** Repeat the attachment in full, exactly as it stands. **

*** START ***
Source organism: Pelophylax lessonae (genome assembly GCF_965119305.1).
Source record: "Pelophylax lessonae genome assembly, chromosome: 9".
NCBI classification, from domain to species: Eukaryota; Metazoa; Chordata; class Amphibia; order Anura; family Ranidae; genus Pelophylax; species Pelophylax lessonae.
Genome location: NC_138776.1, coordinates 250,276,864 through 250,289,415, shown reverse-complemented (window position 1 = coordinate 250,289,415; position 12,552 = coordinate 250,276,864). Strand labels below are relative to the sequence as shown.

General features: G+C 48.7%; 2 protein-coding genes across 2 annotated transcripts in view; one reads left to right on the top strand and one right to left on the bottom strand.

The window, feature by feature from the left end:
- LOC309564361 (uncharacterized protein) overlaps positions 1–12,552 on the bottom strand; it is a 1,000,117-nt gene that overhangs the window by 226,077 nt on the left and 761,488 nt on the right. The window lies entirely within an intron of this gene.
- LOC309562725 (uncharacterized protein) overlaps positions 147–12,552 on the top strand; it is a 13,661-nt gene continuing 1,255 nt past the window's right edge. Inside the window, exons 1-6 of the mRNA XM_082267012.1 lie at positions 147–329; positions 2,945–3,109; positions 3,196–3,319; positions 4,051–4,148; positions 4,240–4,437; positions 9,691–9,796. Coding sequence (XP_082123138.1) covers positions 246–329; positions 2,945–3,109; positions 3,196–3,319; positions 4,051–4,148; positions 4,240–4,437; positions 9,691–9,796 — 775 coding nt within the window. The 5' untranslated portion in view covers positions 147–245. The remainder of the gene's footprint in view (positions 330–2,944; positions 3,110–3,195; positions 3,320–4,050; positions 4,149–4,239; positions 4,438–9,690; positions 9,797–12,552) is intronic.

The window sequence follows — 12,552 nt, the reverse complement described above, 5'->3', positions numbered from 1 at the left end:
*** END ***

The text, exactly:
Source organism: Pelophylax lessonae (genome assembly GCF_965119305.1).
Source record: "Pelophylax lessonae genome assembly, chromosome: 9".
NCBI classification, from domain to species: Eukaryota; Metazoa; Chordata; class Amphibia; order Anura; family Ranidae; genus Pelophylax; species Pelophylax lessonae.
Genome location: NC_138776.1, coordinates 250,276,864 through 250,289,415, shown reverse-complemented (window position 1 = coordinate 250,289,415; position 12,552 = coordinate 250,276,864). Strand labels below are relative to the sequence as shown.

General features: G+C 48.7%; 2 protein-coding genes across 2 annotated transcripts in view; one reads left to right on the top strand and one right to left on the bottom strand.

The window, feature by feature from the left end:
- LOC309564361 (uncharacterized protein) overlaps positions 1–12,552 on the bottom strand; it is a 1,000,117-nt gene that overhangs the window by 226,077 nt on the left and 761,488 nt on the right. The window lies entirely within an intron of this gene.
- LOC309562725 (uncharacterized protein) overlaps positions 147–12,552 on the top strand; it is a 13,661-nt gene continuing 1,255 nt past the window's right edge. Inside the window, exons 1-6 of the mRNA XM_082267012.1 lie at positions 147–329; positions 2,945–3,109; positions 3,196–3,319; positions 4,051–4,148; positions 4,240–4,437; positions 9,691–9,796. Coding sequence (XP_082123138.1) covers positions 246–329; positions 2,945–3,109; positions 3,196–3,319; positions 4,051–4,148; positions 4,240–4,437; positions 9,691–9,796 — 775 coding nt within the window. The 5' untranslated portion in view covers positions 147–245. The remainder of the gene's footprint in view (positions 330–2,944; positions 3,110–3,195; positions 3,320–4,050; positions 4,149–4,239; positions 4,438–9,690; positions 9,797–12,552) is intronic.

The window sequence follows — 12,552 nt, the reverse complement described above, 5'->3', positions numbered from 1 at the left end: